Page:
So IBM finally showed some signs of life in the distributed space when it offered DB2 Express-C as a free download.
As I noted in a previous column, IBM desperately needed to shake up the status quo in the Unix, Windows and Linux database market. Bless them if they didnt finally make a move.
Now many will say that this move by IBM is not a big story when you consider that Microsoft (MSDE, SQL Server 2005 Express), Sybase (ASE express), Oracle (10g Express) already beat them to it, in some cases by several years.
By the way, how did every marketing person on the planet come up with the same name? Why did they all chose “express”? How about “free,” “cheap” or “crippled”? Its probably because marketing and truth are concepts with only a tangential relationship at best. In any case, I believe this announcement is a very big deal.
While virtually every other commercial database vendor offers a free version today, all of them have some sort of severe limitation. Most are intended solely for developers with the thought that if you win their hearts and minds, you win the database war. All of this is true to a point.
However, what makes the DB2 Express-C announcement so important is that it provides not only a development platform, but also a deployment platform. This in my opinion is a huge differentiator.
With a limitation of two processors or four cores, IBM has touched upon a growing sweet spot for database applications. Consider that a two-processor x86 server today is more powerful than an eight-way RISC server was in 2001.
This means that more and more database applications could easily run their workloads on a current-generation two-processor box. With no limitations on users and database size, DB2 Express-C could realistically fill the production needs of as many as 50 percent of current database workloads. That, my friends, makes this significant.
This move places additional pressure on the other commercial vendors to meet this new standard. Of course they will wait to see if this move pays dividends for IBM in terms of market share. Theres no sense giving it away if DB2 on Windows and Linux remains a distant third.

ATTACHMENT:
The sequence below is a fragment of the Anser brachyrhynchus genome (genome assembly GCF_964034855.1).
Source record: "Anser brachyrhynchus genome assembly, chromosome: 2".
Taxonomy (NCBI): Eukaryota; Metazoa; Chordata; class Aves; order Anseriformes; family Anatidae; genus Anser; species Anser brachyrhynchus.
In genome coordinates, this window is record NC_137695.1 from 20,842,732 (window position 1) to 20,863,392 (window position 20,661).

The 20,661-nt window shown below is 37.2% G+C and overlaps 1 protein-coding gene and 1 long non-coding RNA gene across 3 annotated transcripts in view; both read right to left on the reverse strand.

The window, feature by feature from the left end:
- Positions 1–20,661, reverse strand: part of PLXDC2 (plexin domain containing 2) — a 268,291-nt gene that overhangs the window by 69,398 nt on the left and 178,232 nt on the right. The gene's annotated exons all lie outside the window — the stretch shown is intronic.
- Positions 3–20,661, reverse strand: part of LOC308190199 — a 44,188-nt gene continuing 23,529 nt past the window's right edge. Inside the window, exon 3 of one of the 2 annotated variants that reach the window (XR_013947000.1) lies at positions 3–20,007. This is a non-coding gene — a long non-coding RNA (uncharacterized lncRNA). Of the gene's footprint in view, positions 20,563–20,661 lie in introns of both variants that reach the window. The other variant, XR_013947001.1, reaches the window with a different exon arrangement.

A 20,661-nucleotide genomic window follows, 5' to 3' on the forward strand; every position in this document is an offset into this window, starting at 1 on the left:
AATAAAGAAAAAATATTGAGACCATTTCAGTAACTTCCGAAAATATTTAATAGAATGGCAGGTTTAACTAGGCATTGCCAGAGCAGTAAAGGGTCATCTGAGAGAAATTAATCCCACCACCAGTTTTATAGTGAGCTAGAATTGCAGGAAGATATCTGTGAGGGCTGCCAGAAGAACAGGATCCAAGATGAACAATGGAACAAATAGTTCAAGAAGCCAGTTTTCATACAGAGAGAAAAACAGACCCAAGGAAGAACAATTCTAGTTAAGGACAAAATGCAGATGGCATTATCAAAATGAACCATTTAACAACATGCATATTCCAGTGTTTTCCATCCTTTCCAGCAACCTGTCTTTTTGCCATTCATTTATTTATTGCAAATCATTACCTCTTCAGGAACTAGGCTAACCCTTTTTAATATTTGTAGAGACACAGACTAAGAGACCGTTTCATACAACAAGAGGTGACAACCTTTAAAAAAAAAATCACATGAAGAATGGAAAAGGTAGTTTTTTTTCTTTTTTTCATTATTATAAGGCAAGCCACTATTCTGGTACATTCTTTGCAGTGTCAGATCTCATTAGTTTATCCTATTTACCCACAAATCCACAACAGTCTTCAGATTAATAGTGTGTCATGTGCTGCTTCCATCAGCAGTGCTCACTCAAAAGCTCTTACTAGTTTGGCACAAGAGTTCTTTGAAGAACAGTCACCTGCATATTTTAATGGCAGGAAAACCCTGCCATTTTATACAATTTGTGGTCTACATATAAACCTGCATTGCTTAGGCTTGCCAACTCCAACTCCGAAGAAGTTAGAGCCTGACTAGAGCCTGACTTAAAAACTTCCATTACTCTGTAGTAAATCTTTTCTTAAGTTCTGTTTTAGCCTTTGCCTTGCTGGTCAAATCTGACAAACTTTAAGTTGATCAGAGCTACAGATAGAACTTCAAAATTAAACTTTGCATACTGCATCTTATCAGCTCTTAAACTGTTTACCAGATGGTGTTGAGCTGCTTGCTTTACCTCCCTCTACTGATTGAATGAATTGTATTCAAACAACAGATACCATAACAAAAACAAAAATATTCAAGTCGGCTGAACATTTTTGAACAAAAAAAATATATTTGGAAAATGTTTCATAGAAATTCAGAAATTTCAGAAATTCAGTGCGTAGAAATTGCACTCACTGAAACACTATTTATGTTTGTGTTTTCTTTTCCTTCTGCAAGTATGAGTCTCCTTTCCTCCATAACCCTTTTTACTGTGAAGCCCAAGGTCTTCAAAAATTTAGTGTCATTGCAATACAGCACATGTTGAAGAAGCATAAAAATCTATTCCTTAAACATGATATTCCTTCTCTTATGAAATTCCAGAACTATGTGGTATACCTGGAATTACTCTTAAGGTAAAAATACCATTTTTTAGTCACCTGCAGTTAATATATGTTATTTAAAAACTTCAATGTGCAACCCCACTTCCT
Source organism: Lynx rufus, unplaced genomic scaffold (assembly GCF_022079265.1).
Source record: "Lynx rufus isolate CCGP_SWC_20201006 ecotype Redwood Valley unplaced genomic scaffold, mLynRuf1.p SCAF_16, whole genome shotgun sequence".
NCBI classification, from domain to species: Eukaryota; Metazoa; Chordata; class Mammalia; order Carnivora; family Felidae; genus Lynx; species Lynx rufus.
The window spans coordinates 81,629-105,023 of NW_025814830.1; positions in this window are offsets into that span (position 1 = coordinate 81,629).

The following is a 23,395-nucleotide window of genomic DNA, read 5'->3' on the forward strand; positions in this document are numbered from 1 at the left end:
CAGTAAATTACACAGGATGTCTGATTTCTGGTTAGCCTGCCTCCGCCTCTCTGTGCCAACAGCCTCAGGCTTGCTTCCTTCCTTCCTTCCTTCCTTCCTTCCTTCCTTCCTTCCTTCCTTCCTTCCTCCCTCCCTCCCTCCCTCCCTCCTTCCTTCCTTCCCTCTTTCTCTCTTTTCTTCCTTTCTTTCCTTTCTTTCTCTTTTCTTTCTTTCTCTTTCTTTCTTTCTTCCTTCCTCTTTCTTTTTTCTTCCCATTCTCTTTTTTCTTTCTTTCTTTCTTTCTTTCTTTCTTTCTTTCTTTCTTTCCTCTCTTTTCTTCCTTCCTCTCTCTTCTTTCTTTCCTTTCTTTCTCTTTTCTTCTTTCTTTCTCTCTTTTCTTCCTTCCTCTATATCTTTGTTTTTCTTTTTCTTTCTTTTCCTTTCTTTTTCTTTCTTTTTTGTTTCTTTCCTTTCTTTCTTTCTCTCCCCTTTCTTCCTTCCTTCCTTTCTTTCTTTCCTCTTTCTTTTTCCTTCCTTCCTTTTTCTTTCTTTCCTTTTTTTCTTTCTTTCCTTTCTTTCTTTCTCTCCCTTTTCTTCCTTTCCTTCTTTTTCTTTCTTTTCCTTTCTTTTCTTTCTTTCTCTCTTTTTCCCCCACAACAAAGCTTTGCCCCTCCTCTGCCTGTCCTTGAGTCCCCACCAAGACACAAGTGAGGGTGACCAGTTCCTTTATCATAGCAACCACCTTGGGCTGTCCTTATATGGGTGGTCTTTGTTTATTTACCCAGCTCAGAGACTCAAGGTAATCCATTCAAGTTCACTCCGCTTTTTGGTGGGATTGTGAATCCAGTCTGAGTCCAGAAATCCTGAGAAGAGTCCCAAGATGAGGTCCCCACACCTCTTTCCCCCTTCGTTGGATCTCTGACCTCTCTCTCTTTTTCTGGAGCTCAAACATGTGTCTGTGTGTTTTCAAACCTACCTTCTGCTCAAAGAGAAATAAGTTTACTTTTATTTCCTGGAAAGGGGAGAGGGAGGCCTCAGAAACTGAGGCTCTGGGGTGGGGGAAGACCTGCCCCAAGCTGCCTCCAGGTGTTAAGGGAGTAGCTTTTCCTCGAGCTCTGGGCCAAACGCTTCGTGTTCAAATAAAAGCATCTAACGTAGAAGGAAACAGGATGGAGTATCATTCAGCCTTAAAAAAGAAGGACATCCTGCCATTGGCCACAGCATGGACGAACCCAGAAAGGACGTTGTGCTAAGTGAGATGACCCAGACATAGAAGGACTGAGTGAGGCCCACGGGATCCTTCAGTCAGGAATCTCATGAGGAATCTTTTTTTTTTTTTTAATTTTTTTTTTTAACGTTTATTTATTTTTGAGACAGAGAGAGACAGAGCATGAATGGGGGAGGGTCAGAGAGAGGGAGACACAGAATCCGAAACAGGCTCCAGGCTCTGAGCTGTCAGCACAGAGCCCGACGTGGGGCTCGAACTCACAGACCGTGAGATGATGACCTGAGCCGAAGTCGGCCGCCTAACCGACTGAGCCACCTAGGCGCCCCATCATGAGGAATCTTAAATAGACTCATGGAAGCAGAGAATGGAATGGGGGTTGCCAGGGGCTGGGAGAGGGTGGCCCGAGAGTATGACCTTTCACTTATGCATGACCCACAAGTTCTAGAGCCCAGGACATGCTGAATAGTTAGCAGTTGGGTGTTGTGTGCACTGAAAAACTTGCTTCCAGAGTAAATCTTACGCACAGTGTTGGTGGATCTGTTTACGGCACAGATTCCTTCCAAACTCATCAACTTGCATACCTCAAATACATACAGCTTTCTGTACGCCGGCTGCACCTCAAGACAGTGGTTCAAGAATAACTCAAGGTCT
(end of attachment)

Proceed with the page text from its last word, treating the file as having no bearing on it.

IBM is pulling out all the stops however. Their DB2 Express-C download site offers some good supporting materials to help people get started. They have done the leg work, getting partners to announce the usage and bundling of DB2 Express-C.
I think the timing is significant as well. Oracle has been struggling to find a licensing model that fits todays multicore world. They have tried 75 percent solutions and 25 percent solutions for certain processors.
Adapting to Change
These moves have simply added complexity to licensing at a time when the market wants clarity. I believe the move by IBM is only the next step toward the inevitable in database licensing.
I maintain that commercial vendors will be forced to offer license-free versions of their software for servers of up to 4 sockets. This is the dividing line between broad market and specialty high-end needs.
This is a land grab for market share, and commercial vendors need to adapt to a world where open-source databases can address many average workload needs. What open source cannot address is the major vendor support value chain. Open source is also never likely to cater to the needs of the very high-end database applications in a world where users would prefer to standardize on a small number of database platforms.
With Oracle primed to move aggressively into the “open source as commercial enterprise” space via its acquisitions of Innobase and Sleepycat along with the rumors of the further acquisitions of JBoss and Zend, the time is now for the move toward support-only models.
While I praise IBM for raising the bar with the two-processor (four-core) limitation, its not bold enough. First, it is not offering companies a support-only option. To get that you still must buy a DB2 Express license. It is a move that defies reason.
It only confuses the market when IBM offers both a DB2 Express licensed version and a DB2 Express-C free version that are virtually identical, with the exception that you cannot buy a support offering or get the nifty HADR (High Availability Disaster Recovery) option. Why not gain market share and be able to upsell support packages and options such as HADR?
Dual licensing might have made sense for MySQL because of the very nature of the GPL. But there is no such concern for DB2 Express-C. Without eliminating the distinction and offering a fee-based support option, DB2 Express-C comes off more as a gimmick, such as those offered by the other vendors.
The free community support is great for developers, but IBMs core audience (Global 5000) will want professional, guaranteed support when they move to production. This is what has held back wider open-source adoption in the enterprise space. Who wouldnt want IBM standing behind a product? Not to mention the margins IBM could make on support and the wider adoption this would drive.
So Im cheering for IBM today, but I warn them its not enough. If you want to lead you have to be bold and look at the bigger long-term picture. I dont believe that future will have room for traditional software licensing models. Why not lead the change?
Charles Garry is an independent industry analyst based in Simsbury, Conn. He is a former vice president with META Groups Technology Research Services. He can be reached at [email protected]